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Interpreting Neural Attention in NLP with Human Visual Attention

Description: Recent work has explored integrated gaze data into attention mechanisms for various computer vision and NLP tasks. However, it is still unknown which types of model architectures and for which tasks this human-like attention component is actually helpful.

In addition, recent work in our department has uncovered that the attention weights computed in the pre-trained transformer network, XLNet, does not actually correlate with the human visual attention, yet the model outperforms previous methods on a question answering task.

We then ask the question, do all transformer networks outperform more traditional models such as LSTMs while also having the least similarity to human visual attention? Is there an impact on the language model methods of various pre-trained networks in NLP or is this significant variance to human attention a bi-product of the pre-trained nature of these systems? Do transformer networks used in computer vision tasks also divert from human attention?

In the scope of this project, the student will implement the BeRT transformer network and the GPT-2 transformer network for the task of question answering on a popular benchmark dataset. The student will extend our previous interpretability paper (Sood et al. 2020) by comparing human visual attention to pre-trained transformer network attention on the same reading comprehension QA task — particularly experimenting with extracting attention at various layers and comparing temporal changes to divergence to human attention as the network trains. As the next step, the student will implement their own transformer network, which is not pre-trained, and perform the same analysis.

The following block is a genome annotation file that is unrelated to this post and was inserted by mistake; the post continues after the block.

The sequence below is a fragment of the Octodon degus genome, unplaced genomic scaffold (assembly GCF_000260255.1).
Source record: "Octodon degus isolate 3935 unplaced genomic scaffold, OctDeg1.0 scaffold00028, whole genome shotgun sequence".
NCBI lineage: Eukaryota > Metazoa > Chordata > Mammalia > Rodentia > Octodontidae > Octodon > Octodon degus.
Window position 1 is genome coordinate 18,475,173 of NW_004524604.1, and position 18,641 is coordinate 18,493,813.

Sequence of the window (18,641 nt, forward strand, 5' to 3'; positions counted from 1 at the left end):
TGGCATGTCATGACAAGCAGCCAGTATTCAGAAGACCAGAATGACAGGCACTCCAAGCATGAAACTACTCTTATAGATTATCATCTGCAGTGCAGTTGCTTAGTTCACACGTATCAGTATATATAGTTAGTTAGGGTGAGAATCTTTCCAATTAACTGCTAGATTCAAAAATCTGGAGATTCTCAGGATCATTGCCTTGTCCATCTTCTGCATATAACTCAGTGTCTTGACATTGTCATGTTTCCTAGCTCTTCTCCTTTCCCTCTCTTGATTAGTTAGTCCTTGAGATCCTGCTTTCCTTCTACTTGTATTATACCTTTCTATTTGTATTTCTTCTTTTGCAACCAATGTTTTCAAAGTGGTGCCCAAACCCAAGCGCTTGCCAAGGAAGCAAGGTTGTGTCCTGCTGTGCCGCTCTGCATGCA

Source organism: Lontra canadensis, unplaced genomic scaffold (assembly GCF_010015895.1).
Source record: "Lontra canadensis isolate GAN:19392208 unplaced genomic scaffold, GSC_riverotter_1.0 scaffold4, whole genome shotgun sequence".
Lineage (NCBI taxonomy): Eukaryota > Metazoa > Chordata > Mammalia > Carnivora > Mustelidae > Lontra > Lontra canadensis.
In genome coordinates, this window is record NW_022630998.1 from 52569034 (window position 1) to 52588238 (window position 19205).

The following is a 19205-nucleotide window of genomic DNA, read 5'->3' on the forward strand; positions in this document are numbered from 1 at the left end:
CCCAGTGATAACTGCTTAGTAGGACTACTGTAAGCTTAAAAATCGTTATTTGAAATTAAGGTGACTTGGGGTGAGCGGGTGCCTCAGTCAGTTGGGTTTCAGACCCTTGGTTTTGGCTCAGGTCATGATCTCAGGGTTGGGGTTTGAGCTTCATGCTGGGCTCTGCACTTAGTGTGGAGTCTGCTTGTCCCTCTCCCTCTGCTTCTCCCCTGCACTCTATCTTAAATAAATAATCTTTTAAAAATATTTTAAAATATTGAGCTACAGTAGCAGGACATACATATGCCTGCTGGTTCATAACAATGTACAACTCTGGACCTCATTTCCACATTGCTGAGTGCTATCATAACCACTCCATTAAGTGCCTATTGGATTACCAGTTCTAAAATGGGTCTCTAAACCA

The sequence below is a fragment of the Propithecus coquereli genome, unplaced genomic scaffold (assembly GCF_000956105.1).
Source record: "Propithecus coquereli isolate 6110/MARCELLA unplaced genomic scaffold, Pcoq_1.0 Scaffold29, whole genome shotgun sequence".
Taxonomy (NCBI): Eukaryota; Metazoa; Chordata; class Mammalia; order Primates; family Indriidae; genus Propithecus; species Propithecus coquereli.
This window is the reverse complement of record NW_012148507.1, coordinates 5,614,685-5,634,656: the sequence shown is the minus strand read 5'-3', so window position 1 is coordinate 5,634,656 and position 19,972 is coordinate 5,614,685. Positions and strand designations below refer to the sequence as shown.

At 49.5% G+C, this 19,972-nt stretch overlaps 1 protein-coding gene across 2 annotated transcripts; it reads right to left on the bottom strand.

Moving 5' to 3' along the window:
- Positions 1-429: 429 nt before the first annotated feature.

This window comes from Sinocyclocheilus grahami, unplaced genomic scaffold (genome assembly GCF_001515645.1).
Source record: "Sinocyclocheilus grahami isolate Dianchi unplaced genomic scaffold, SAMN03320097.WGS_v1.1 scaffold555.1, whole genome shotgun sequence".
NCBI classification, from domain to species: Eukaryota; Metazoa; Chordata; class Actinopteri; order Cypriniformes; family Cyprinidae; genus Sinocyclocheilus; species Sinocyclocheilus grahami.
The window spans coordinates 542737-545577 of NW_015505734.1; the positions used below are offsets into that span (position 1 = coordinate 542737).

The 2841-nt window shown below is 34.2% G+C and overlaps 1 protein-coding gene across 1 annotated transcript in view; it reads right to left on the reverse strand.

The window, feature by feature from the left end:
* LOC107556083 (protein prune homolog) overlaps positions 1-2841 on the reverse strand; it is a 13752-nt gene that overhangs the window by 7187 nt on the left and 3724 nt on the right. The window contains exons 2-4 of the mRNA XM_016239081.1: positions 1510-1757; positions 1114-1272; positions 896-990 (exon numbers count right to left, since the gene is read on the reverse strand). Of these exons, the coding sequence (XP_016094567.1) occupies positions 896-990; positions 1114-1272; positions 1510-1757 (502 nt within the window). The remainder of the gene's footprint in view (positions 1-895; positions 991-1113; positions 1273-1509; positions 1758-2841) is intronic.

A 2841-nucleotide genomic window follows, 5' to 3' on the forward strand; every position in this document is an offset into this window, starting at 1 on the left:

Supervisor: Ekta Sood

Distribution: 20% Literature, 25% Data processing, 30% Implementation and Experiments, 25% Analysis and Evaluation

Requirements: Interest in machine reading comprehension/question answering tasks, human visual attention, explainability/neural interpretability, and NLP. In addition, experience with machine learning, data processing and statistics. It will be helpful for the student to have experience with Tensorflow and Pytorch.

Literature: Ekta Sood, Simon Tannert, Diego Frassinelli, Andreas Bulling, and Ngoc Thang Vu. 2020. Interpreting attention models with human visual attention in machine reading comprehension. Proceedings of the 2020 ACL SIGNLL Conference on Computational Natural Language Learning (CoNLL).